Influence is nothing new. Retailers have long embraced the science of persuasion with the aim of getting us to buy things we might not otherwise have bought. For those of us concerned about safety we can learn from our colleagues in retail to shape the behavioural choices of our employees.
The history of persuasion can be traced back at least 4,000 years to the days of the Greeks and use of ‘Rhetoric’. Rhetoric is the ability of a communicator to influence the behaviours of others – usually to get someone to vote for you, rather than an opponent.Over the past 50 years or so, influence and persuasion have become a foundation stone in consumer psychology. Retailers encourage us to buy one brand rather than another, or buy 'while stocks last'.
Psychological research underpins a lot of this marketing, from words and phrases, to the place of products, store temperature, smells and subtle place of one product next to another.
The pioneer of the development of persuasion is Prof. Robert Cialdini. He has suggested six principles that can be used to help shape behaviours; influencing shoppers and employees alike. The six principals are Reciprocity, Commitment, Consensus, Liking, Authority and Scarcity.
People generally aim to return favours, to pay back debts, and treat others as they treat us. For example we are more likely to give to a charity if there appeal for money includes a free gift As a result if a colleague helps you when you're busy with a project, you might feel obliged to support her ideas at the next team meeting, even if you are unsure if the idea will really work.
Human behaviour is driven by commitment. If we have made a committed to something, we are more in likely to go through with it, than if we have not previously made a commitment. This is the reason why in my coaching sessions I ask people to make at least one commitment to do something differently.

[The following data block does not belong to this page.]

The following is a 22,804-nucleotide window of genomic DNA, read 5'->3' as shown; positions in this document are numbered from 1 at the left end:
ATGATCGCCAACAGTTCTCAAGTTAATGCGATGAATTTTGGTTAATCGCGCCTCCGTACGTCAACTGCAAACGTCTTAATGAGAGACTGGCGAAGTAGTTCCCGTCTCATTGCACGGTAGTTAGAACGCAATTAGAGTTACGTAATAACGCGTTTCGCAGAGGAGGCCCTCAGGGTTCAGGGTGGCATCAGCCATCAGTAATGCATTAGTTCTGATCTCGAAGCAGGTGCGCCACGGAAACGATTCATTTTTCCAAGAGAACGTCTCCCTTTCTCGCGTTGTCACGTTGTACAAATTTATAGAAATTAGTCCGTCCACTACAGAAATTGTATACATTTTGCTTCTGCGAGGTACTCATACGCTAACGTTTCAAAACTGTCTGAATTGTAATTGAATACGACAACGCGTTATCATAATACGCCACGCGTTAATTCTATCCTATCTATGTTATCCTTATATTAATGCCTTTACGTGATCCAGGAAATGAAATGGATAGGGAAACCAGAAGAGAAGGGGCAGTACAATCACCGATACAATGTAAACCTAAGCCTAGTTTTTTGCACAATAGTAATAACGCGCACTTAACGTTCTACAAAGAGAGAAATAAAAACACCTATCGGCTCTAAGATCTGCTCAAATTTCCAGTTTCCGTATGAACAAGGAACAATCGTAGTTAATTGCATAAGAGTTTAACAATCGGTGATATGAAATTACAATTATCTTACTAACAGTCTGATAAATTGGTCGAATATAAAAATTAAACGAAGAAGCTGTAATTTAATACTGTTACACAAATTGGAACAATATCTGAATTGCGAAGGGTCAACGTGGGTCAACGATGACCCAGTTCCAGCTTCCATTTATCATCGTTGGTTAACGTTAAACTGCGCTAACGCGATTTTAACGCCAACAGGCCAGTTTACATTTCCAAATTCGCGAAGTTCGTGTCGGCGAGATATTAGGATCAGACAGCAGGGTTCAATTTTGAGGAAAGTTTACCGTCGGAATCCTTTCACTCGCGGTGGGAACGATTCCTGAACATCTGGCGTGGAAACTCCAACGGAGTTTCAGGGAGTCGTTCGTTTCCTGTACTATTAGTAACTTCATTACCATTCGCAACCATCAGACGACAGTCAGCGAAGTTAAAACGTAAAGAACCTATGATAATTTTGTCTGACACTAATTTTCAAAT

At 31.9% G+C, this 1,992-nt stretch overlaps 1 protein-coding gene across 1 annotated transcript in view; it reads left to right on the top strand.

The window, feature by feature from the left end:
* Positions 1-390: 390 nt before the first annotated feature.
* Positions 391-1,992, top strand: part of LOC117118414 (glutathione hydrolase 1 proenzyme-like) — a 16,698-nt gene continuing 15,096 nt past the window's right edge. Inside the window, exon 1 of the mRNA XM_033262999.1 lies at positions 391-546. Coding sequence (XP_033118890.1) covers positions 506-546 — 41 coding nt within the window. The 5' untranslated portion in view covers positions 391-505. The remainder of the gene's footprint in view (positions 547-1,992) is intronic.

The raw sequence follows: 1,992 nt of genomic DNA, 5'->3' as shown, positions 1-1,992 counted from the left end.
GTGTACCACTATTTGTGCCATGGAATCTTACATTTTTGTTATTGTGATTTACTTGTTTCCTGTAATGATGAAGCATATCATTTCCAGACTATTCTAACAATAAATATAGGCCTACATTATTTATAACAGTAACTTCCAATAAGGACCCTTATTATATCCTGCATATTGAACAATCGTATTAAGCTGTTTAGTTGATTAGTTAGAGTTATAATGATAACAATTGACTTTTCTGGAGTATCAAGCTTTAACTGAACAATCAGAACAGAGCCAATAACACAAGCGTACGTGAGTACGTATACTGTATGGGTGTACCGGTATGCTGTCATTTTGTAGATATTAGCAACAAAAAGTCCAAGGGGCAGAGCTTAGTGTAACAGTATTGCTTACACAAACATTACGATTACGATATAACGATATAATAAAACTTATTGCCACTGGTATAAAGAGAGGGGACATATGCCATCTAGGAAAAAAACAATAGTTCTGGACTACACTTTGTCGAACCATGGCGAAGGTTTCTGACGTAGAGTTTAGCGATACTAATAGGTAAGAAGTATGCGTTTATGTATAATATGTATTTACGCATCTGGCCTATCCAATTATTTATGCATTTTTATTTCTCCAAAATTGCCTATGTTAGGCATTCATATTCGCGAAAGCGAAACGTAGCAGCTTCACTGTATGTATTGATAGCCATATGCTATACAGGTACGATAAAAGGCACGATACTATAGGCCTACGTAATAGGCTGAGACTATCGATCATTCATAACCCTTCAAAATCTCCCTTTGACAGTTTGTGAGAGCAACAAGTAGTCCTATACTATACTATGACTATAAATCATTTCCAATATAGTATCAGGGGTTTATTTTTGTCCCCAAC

This principle relies on people's sense of "safety in numbers." For example, we're more likely to put a tip in a cup at the cash desk if it already contains money, or to eat at a restaurant if it's busy. The assumption is that if lots of other people are doing something, then it must be OK.
We are are more likely to be influenced by people we like. Likability comes in many forms – we tend to like people who are similar to us, as well as those who are familiar to us or who give us compliments.
The fifth principle is the influence of authority. We feel a sense of duty to people in positions of authority. This is why advertisers of pharmaceutical products employ doctors and dentists to front their campaigns. This influence can be enhanced by job titles and uniforms.
This final principle says that things are more attractive when their availability is limited. In this case we fear losing the opportunity to acquire them on favourable terms. For instance, we might buy something immediately if we're told that it's the last one, or that a special offer will soon expire.
So what next?
The six principles provide us with some useful ideas that can be applied to behavioural safety programmes, as well as wider organisational change. These may include how we create the circumstances for change, for example by encouraging people to make personal commitments during safety programmes (commitment). Or how we can build a wider consensus for change by sharing stories through newsletters of other employees who have already made the change, even better if these individuals are popular and well respected individuals (liking) or are in key roles across the organisation (authority). The science of psychology has a lot to offer organizations, lets make use of it to create a better and safer workplace together.